- Series: Web Design Courses
- Paperback: 168 pages
- Publisher: New Riders; 1 edition (December 21, 2013)
- Language: English
- ISBN-10: 0321934040
- ISBN-13: 978-0321934048
- Product Dimensions: 9 x 0.3 x 6 inches
- Shipping Weight: 8 ounces (View shipping rates and policies)
- Average Customer Review: 5.0 out of 5 stars See all reviews (8 customer reviews)
- Amazon Best Sellers Rank: #949,900 in Books (See Top 100 in Books)
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Adventures in Experience Design (Web Design Courses) 1st Edition
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What a fun ride! Adventures in Experience Design cruises through the essentials, never slowing down for a lengthy explanation. Instead, you get memorable challenges, friendly, instructional feedback, and examples we can all relate to… or laugh at! Seriously, what other design book talks of “fat vs skinny questions” or narwhal enthusiasts?! Hands down the most playful, jargon-free way to jump into the vibrant world of user experience design. --Stephen Anderson, author of Seductive Interaction Design and Mental Notes
Identifying needs and solving them creatively will make you an invaluable designer. Adventures in Experience Design is an accessible and fun way to learn these powerful skills and apply them. The lessons in this book will advance your abilities as a designer and help you stand out like a pro. --Jason Eastman, Strategic Partner Development, Hasbro
Useful, practical, accessible and fun! --Dave Gray, author of Gamestorming and The Connected Company
Whether you are a dabbler or diver, a student or a teacher, a learner earning a degree or a DIY-er, there are plenty of ideas to pursue and exercises to attempt. I’m an educator, and when I read I cannot help but think of how to turn ideas into curriculum - which questions to pose, which activities to catalyze, which collaborations to encourage - and Carolyn and Anna have already done that. I feel as if I’m cheating on a test because the work has already been completed, and yet I’ll still earn credit for offering my students an inspiring, purpose-driven, and relevant course! --Eric Davis, Founder/Director of the Global Citizenship Experience & GCE High School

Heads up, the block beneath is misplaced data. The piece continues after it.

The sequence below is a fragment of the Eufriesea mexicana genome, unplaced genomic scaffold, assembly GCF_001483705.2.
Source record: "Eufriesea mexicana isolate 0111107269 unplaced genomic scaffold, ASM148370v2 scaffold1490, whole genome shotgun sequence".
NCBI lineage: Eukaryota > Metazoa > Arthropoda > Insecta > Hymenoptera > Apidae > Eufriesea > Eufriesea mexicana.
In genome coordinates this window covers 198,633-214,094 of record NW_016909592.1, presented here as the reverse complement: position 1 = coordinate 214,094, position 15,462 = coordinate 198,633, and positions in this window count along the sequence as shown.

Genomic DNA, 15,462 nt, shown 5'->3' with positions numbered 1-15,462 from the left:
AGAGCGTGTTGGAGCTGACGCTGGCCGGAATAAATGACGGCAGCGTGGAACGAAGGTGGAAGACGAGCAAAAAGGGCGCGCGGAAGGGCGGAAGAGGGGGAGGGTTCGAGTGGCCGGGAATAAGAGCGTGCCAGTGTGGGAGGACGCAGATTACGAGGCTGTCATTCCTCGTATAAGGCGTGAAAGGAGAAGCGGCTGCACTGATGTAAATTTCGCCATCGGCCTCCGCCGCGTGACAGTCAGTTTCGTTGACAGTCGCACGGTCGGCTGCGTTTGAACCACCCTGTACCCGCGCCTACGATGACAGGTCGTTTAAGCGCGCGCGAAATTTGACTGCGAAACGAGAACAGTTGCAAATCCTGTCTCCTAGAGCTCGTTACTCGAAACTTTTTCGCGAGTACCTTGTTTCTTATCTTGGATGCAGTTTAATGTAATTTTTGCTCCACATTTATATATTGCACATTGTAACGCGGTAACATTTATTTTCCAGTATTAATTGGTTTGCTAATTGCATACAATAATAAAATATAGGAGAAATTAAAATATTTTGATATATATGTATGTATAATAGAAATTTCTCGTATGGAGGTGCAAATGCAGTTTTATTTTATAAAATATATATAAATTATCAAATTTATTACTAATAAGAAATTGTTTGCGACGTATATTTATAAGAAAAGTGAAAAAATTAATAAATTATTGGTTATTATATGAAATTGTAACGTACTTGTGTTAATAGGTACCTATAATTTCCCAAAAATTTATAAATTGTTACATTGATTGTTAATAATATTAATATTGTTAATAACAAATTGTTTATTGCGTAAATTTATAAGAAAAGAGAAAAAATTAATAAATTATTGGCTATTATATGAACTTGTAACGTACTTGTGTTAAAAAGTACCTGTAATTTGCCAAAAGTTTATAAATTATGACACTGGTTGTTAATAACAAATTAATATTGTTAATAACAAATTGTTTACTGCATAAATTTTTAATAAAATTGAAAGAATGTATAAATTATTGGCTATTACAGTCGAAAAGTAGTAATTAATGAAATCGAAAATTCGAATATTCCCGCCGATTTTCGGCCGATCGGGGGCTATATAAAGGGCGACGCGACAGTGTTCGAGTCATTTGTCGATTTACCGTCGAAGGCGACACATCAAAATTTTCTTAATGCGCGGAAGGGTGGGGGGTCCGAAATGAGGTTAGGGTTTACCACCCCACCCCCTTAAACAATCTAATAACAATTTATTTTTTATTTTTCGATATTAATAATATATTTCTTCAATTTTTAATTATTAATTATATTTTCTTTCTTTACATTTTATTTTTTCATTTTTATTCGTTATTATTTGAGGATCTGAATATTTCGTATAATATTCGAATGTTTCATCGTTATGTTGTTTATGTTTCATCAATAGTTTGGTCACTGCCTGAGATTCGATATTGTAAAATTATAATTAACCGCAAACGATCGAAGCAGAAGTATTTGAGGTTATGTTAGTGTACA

Anna and Carolyn have done a brilliant job of breaking down the design processes in a fun and interactive way. A thoroughly enjoyable and inspiring read! --Betsy Fore, CEO & Founder of Wondermento.com
About the Author
Carolyn Chandler was recently named one of Crain’s Chicago Business Tech 50. She’s been working in the field of User Experience Design for 14 years, and is Director of User Experience for Chicago agency Manifest Digital. She's also a connector for the community: she teaches UX design at Starter League, helped launch Chicago's chapter of the Interaction Design Association, and directed the Chicago edition of Hackathon for Social Good, an event in which programmers and designers donate time to work on projects that benefit nonprofit organizations.
Anna van Slee has been a player in the toy and game industry for 6 years. As a leader of the Youth Brands team at Manifest Digital, she directs the Hasbro account, innovating multi-platform solutions for such hit global brands as Transformers, My Little Pony, Tonka's Chuck & Friends, Playskool and Furby. Anna is a Committee Member for the Chicago Toy & Game Group. She directs playCHIC, the unique toy- and game-inspired fashion show. In 2012, she co-founded Otherdoor Entertainment - a unique invention company focused on native multiplatform brand and product development. In her free time, Anna practices tae kwon do and eats lots of ice cream - never at the same time.
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Top customer reviews
At a high-level, this book not only focuses on getting the right idea but also getting the idea right. This is done by building on insights using the following methods: